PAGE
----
With a real-world approach to learning, students at a Texas community college are on a path to success, and so is their algae research.
The biotechnology program at Lone Star College in The Woodlands, Texas is replacing textbook learning with practical, hands-on activities and involving students in actual scientific research that addresses today’s real problems.
The college focuses on graduating students with skills and abilities that appeal to potential employers. The means students get access to the same high-tech instrumentation that professional lab technicians use at the pharmaceutical and biotechnology firms nearby in Houston. This real-world approach to research has attracted a number of advanced students who may otherwise have attended four-year institutions, according to Dr. Danny Kainer, who directs the biotechnology program.
“Students are realizing that most four-year degree programs put the research, the part that really interests them, at the back end,” says Kainer. “Our two-year program provides research opportunities from day one so you don’t have to wait years and years to do the type of work that’s typically part of a Master’s program.”
As a core part of the hands-on research, Kainer’s lab students grow, monitor and harvest upward of 35 different strains or species for algae identification. Each strain exhibits different characteristics that may be ideal for a variety of commercial applications. One project seeks the algal strain that yields high levels of the super-antioxidant astaxanthin, which is being added to functional foods and nutraceuticals and has already topped $1 billion in sales. Another project seeks to identify the algal strains that yield the most long-chain hydrocarbons for use in the production of sustainable biodiesel and other biofuels. The algae research projects require Kainer’s students to check their progress daily and harvest the algae at the end of the experiment.
Kainer has secured a number of grants and donations, and set up industry partnerships to supply the research facilities with the latest laboratory instrumentation available. His equipment lineup includes an electron microscope, several types of spectrophotometers, multiple open ponds and photobioreactors (PBRs) for cultivating algae, two biodiesel processors, and an automated cell counter to name a few.
Students become proficient in using all of these instruments for their algae research, but the instrument students use the most is called the FlowCAM, a dynamic imaging particle analysis instrument that combines microscopy and flow cytometry. It detects, counts and measures algal cells in a fluid sample, takes a high-resolution, full-color digital image of each one and saves the images and data for review and analysis. It discerns thousands of algal cells from non-algal particles in the same sample in seconds and can even identify the strain of algae detected.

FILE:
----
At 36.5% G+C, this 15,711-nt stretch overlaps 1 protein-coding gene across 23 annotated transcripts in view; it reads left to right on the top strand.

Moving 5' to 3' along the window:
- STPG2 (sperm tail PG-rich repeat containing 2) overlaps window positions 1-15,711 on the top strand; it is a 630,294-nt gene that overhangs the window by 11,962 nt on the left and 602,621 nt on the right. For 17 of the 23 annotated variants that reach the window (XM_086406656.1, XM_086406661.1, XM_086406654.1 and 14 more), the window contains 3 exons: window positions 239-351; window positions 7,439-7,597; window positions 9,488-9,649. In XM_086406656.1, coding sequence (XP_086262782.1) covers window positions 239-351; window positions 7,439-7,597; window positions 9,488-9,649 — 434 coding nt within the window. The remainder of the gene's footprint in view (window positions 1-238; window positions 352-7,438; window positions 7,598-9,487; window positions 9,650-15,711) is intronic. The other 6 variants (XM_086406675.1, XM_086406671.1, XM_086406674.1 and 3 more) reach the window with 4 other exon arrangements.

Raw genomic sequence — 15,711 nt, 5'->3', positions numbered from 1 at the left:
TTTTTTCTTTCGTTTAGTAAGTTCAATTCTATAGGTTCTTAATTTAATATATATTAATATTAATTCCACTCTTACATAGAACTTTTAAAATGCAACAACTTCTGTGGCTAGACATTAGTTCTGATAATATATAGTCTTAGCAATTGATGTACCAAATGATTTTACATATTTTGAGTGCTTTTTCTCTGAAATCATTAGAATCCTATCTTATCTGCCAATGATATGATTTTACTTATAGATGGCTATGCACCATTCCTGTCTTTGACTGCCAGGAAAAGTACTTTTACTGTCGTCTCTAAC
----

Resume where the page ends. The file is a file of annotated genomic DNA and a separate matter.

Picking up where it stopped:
Kainer secured the FlowCAM as part of a scholarship program from the manufacturer, Fluid Imaging Technologies, of Scarborough, Maine. The collaborative scholarship provides up to $1,000 per year for up to four consecutive years to a student studying algae and its potential role in the development of biofuels, bioplastics and other products. Unexpectedly, the FlowCAM spawned several collaborative projects among students and faculty from different departments including geology, engineering, chemistry, physics and non-science areas.
“You don’t have to be a scientist to be amazed at the volume of data you’re seeing on the screen,” says Kainer. “The FlowCAM provides a platform for studying data collection and statistical analysis that can be applied to any number of areas.”
The goal of Lone Star College's biotechnology program is to create an operation where the students feel like they’re really working so when they approach a company for a job, they bring real experience from both the lab and the workplace. Kainer says this can’t happen out of a textbook with pre-planned, right or wrong results and it can’t happen online. Students and teachers participate in the discovery process together and learn something new about nature or developing a technology that may solve some of the most challenging problems faced by the world today.
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See the FlowCAM in action